Die Blechtrommel (The Tin Drum) (1979)
Average Rating: 7.3/10
Reviews Counted: 19
Fresh: 15 | Rotten: 4
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Critic Reviews: 2
Fresh: 0 | Rotten: 2
Average Rating: 3.9/5
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In Volker Schlöndorff's award-winning adaptation of Nobel Prize winner Günter Grass' allegorical novel, David Bennent plays Oskar, the young son of a German rural family, circa 1925. On his third birthday, Oskar receives a shiny new tin drum. At this point, rather than mature into one of the miserable specimens of grown-up humanity that he sees around him, he vows never to get any older or any bigger. Whenever the world around him becomes too much to bear, the boy begins to hammer on his drum;
May 3, 1979 Wide
Oct 12, 1999
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Schlöndorff has a tendency to sketch the rest of the cast as simple grotesques or symbols of decadence that are unconvincingly humanized in the final third.
Walks a taut, high rope between doubles and split selves, docu-realism and surrealism, brutality and naïveté, sacred and profane, and history and myth, without falling into the safety net of childish fantasy. (It only falters in its final half-hour.)
If ever [the characters in] a film embodied Hannah Arendt's principle of "the banality of evil", it's The Tin Drum...
There are many themes running through The Tin Drum: resistance against an unkind world, the need for acceptance, the horrors of romance and war, and the final idea that growth is inevitable and unfortunately, necessary.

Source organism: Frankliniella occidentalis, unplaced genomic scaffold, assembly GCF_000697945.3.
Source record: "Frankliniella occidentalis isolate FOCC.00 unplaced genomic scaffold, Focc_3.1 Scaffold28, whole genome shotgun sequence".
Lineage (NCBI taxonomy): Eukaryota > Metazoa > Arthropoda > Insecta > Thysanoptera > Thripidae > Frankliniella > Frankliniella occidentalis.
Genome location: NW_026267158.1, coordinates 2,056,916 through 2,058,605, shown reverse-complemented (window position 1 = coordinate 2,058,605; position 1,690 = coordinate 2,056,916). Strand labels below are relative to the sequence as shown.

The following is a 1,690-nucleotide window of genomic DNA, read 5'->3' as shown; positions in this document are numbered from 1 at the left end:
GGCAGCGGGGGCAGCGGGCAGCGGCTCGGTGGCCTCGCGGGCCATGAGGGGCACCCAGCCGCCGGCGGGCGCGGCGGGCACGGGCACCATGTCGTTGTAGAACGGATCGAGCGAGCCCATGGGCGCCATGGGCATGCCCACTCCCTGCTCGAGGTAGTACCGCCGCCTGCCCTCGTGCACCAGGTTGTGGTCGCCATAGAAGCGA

In Volker Schlöndorff's restored version of his 1979 classic, Oskar Matzerath emerges as a tragic anti-hero, whose lustful imagination and prodigious magical gifts can't shield him from the juggernaut of war.
This movie rests on the small shoulders of David Bennent as 'three-year-old' Oskar Matzerath, and the undersized twelve-year-old comes up wonderful.
Context is everything. Although often mistaken as a black comedy, Volker Schlöndorff's bold adaptation of Günter Grass's abstractly autobiographical 1959 novel is an exemplary model of European magic realist cinema.
Fascinating allegory with war, death themes and little boy who won't grow up.
Technically and stylistically, The Tin Drum is an astounding work. Thematically, it strives for an importance it only sometimes achieves
the film is more memorable for its quirky commingling of the epic and the intimate and its often startling visuals than for any of its big themes
Oskar's story touches on so many facets of life it's hard to know where to start analyzing.
The Tin Drum is a lusty, volatile, surreal and chlling view of the rise and fall of the Third Reich.
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